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Design: Models of change

ISBN References

ISBN: [hardback, colour] 978-1-909671-00-3 … £55.00 RRP
ISBN: [paperback, B&W] 978-1-909671-01-0 … £15.99 RRP
ISBN: [ebook, mobi] 978-1-909671-21-8 … £9.99 RRP

The print versions are available from The Great British Book Shop,  online book sellers (eg BOOKS etc) and all good book shops.

A print replica ebook version for Kindles is available from Amazon.

About This Book

How do designers do what they do? How do architects,engineers, industrial, fashion and graphic designers think? What is it that goes on in their minds that enables them to shape the things that people buy, use and inhabit? And how far do they share their mental abilities with people at large? Is it true that everyone is a designer in their own way?

In Models of Change, Ken draws on a lifetime’s research and experience to suggest answers to these questions. He uses the latest findings from neuroscience and evolutionary biology but also traces the story of designerly thinking back to the early days of homo sapiens sapiens and such momentous changes as the invention of cooking, the Enlightenment and the industrial revolution. Essentially the ability to design depends on the capacity of the human mind to make coherent causal models of our experience and the world. Using these cognitive models we remember the past, interact with the present and imagine the possibility of alternative futures. Design focuses on the future of material culture and so sets out to provide a favourable environment for the evolution of human society.

So far so positive. However, Ken also identifies a malignant role played by design in the environmental, social and economic crises now facing the world. How can the energy and creativity of designerly thinking be directed to these key issues? A central aim of the book is to launch a debate on this topic which is crucial to the survival of homo sapiens.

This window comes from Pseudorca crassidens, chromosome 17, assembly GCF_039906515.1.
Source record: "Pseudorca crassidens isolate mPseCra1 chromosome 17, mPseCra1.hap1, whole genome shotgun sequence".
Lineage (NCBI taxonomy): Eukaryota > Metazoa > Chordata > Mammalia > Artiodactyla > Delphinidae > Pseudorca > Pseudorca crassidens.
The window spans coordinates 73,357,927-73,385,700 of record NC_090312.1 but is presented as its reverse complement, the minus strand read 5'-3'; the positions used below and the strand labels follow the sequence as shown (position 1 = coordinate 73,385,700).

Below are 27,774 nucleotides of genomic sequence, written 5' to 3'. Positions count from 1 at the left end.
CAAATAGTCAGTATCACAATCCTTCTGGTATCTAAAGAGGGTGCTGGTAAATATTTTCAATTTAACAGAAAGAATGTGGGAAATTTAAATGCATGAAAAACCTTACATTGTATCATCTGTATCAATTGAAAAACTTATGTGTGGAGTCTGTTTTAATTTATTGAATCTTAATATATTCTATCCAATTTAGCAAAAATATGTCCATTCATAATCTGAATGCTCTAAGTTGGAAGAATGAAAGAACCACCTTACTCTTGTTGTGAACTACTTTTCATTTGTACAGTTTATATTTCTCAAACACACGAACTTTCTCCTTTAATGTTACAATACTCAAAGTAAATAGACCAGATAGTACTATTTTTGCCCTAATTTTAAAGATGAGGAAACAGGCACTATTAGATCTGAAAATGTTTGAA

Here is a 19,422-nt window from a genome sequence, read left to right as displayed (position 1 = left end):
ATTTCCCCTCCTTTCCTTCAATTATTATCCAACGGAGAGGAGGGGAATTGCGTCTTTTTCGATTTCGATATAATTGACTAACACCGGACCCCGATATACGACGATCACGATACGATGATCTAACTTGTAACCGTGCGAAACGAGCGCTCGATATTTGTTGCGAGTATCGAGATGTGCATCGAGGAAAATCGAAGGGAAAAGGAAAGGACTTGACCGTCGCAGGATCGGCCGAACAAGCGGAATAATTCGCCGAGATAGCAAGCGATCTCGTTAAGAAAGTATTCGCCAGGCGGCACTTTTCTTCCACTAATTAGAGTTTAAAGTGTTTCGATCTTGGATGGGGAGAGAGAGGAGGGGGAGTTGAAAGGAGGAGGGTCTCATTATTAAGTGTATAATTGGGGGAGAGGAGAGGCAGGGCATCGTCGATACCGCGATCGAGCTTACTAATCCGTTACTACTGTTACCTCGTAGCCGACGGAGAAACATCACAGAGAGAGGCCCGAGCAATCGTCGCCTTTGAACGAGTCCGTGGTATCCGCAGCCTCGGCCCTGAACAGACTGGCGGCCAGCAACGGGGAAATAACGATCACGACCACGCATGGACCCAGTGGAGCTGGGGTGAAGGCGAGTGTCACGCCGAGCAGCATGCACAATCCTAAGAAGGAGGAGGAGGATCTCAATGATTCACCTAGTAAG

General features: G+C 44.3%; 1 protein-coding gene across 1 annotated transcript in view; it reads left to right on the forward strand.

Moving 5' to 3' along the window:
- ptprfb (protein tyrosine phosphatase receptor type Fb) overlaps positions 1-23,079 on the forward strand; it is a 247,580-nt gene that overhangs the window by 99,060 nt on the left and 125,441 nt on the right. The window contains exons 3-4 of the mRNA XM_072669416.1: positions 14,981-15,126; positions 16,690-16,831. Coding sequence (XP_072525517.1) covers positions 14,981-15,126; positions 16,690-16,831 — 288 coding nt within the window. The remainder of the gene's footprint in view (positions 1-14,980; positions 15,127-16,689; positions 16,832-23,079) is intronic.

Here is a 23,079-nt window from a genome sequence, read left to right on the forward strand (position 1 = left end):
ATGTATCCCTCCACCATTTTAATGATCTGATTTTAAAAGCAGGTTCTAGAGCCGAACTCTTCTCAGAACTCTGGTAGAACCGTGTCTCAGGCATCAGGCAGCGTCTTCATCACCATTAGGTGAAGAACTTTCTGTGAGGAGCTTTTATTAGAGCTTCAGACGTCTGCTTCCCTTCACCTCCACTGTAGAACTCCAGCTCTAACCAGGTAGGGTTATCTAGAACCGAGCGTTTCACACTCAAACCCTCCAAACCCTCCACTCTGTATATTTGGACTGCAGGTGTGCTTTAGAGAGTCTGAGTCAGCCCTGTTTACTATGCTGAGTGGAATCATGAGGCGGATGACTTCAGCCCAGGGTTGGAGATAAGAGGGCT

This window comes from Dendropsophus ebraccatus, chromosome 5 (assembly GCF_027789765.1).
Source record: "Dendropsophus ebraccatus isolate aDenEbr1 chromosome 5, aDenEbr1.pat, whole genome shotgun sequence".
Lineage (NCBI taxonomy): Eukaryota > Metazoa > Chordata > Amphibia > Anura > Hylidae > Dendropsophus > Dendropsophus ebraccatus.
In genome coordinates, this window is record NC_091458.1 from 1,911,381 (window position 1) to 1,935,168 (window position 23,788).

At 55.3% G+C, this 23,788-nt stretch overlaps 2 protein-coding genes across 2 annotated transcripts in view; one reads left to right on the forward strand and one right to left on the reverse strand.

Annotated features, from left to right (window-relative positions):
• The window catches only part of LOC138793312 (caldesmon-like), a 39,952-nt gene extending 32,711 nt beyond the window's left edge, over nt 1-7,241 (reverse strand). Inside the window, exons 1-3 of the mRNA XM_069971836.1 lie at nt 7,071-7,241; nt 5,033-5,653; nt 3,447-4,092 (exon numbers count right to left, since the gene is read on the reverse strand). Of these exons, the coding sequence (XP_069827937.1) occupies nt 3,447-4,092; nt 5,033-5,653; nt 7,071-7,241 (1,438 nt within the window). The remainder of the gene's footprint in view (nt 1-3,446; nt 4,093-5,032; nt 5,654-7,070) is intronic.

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Blog and Reviews

Further information can be found in the Blog  item concerning Design:Models of Change and reviews can also be found on LDP’s Blog by  Eileen Adams, Peter Green, Frank Hills and John McCardle

Try This At Home

When researching the significance of cognitive modelling, Ken used to invite audiences to practice ‘seeing in the mind’s eye’. One activity involved imaginary teacups, another childhood memories and a third imaginary worlds. All these are discussed in Models of Change but Ken would like to invite you to try one at home and to send us the results via our Contact page. We will put some of the most interesting ones up on our Site and Ken will be using them for further research into this remarkable mental ability. Ken explains it this way: ‘Cast your mind back to childhood. Try to remember a place that you either liked very much or found frightening or unpleasant. Please write a short description of the place (or draw it) and choose some key words to characterize its emotional character’ ‘Notice the senses that are engaged by the memories. Are they mainly visual,or do you also remember smells and textures? How vivid are the memories?’ Later Ken will be inviting you to contribute to his research into imaginary worlds. Watch this space!

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